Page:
Not at all, Leigh says, nor has he been told to keep mum about internal Labor ructions.

“There’s value in being yourself and focusing on the stuff you do differently to your colleagues,” he says.

“If you are the only person in the room who is involved with ­getting better wages for childcare workers, you really want to bring that perspective to any conversation you have. Likewise, if you’re the only former economics professor in the room, it doesn’t help the room if you try to behave like everybody else.”

While your average career politician is quick to tug on the heart strings, and rely on emotion over evidence to sway the masses, Leigh seems the opposite. He’s one of Canberra’s most accessible politicians – but ask Leigh what he feels about an issue and it’s like drawing blood from a stone.

Take for example, his interest in elevating poverty. Where did this interest in inequality come from, I ask? He spent three years in Indonesia as a child with his parents, both academics who were working on an AusAID-funded project there, and “those issues were talked about a lot”.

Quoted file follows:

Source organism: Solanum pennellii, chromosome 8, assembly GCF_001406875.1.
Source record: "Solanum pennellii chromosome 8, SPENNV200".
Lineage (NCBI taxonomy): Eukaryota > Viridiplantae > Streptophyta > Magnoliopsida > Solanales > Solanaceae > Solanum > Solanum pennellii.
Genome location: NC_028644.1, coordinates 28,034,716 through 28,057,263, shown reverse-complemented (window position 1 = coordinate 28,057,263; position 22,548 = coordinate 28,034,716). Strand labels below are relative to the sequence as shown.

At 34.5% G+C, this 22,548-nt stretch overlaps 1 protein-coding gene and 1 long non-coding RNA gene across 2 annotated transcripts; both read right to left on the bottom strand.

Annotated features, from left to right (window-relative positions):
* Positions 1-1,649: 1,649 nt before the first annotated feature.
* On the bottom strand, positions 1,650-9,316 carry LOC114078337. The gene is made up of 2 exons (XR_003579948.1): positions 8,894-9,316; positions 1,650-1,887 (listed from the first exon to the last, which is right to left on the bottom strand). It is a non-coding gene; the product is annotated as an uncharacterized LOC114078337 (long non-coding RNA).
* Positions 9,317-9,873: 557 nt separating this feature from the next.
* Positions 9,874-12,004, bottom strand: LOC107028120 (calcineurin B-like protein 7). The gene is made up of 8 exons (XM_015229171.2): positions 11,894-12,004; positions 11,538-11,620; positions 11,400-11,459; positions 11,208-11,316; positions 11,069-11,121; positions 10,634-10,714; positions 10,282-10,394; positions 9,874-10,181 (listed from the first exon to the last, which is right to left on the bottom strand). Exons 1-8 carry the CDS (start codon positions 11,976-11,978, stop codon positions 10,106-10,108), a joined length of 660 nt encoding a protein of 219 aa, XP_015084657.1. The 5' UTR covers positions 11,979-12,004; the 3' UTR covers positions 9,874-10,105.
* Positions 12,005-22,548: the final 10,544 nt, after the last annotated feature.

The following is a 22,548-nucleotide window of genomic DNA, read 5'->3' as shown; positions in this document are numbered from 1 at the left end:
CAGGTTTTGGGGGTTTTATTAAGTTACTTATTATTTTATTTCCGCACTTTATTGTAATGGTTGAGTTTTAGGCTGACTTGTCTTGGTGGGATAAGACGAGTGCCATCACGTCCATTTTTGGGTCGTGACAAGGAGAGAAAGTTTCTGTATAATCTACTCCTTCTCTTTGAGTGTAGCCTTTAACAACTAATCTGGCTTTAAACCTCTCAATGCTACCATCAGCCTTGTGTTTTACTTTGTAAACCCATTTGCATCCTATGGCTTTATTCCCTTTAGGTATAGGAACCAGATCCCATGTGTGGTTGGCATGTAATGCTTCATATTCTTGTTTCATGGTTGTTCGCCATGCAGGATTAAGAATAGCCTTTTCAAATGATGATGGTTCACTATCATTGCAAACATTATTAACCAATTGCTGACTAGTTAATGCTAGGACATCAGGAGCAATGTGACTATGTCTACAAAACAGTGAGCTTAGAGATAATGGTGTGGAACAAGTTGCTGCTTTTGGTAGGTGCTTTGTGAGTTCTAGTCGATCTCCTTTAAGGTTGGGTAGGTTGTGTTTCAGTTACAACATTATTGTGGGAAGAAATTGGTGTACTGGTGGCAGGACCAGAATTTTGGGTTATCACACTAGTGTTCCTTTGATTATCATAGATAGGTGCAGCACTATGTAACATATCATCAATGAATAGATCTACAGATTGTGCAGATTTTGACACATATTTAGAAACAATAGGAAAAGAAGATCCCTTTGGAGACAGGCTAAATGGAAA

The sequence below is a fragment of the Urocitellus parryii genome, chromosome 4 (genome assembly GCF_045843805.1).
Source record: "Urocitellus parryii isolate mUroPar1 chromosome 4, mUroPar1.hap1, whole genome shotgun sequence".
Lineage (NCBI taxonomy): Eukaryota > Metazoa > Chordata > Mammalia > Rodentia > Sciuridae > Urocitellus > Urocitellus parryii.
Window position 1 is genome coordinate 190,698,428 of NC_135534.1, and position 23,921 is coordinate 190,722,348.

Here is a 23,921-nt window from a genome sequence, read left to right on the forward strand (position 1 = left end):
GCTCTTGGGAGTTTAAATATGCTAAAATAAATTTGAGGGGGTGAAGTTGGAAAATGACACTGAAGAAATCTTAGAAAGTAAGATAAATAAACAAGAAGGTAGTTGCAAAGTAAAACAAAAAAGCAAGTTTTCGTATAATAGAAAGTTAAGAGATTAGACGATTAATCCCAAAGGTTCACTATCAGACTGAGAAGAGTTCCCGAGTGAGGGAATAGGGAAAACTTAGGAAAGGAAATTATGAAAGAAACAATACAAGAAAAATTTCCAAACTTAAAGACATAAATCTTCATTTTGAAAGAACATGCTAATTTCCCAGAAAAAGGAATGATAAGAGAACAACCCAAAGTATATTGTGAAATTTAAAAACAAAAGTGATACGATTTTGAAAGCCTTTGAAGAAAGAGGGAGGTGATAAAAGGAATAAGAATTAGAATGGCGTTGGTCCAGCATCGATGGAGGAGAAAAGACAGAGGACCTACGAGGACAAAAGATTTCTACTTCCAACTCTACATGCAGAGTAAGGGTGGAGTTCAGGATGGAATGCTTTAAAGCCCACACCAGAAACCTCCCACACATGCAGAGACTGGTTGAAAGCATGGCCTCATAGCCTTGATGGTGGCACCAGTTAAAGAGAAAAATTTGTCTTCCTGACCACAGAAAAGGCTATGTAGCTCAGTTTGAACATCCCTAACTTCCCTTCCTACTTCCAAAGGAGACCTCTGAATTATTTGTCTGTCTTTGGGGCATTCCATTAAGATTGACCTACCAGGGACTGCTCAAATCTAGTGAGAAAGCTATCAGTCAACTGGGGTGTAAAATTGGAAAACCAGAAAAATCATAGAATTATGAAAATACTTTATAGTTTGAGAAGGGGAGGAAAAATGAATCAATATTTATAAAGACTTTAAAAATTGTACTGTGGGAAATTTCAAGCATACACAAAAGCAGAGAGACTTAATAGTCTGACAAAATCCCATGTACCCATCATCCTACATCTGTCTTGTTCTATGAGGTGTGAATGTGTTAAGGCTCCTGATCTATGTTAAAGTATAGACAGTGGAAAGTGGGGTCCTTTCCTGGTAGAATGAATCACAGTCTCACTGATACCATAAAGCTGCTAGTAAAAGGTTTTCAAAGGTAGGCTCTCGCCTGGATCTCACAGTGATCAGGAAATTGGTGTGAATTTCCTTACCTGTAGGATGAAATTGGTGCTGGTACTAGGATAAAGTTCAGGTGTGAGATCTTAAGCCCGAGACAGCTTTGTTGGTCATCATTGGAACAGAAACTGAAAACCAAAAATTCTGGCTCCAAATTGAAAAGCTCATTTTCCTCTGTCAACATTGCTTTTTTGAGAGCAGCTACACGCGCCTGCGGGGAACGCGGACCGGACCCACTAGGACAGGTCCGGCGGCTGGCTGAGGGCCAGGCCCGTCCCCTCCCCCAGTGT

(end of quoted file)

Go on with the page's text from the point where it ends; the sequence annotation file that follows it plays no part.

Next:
I probe further. What specifically made such an impact that years later he would give up a legal career to become an economist so focused on alleviating poverty?

Formative first-hand experiences

Leigh pauses, thinking of a place where kids lacked even healthcare basics. “Indonesia in the 1970s was a desperately poor place. I was the only white kid in my class in Banda Aceh and most of the other kids in the class didn’t have knives or forks or plates at home.

“They would have been eating with their right hand off banana leaves. One morning at school, one of the teachers announced one of my classmates wouldn’t be coming to school. And it was because he’d died.”

Leigh suggests there is a disconnect in the way Australians perceive their own wealth and the poverty around them. Our national psyche is built around the idea of egalitarianism, but “the fact is we are not as equal as we’d like to think”, Leigh says.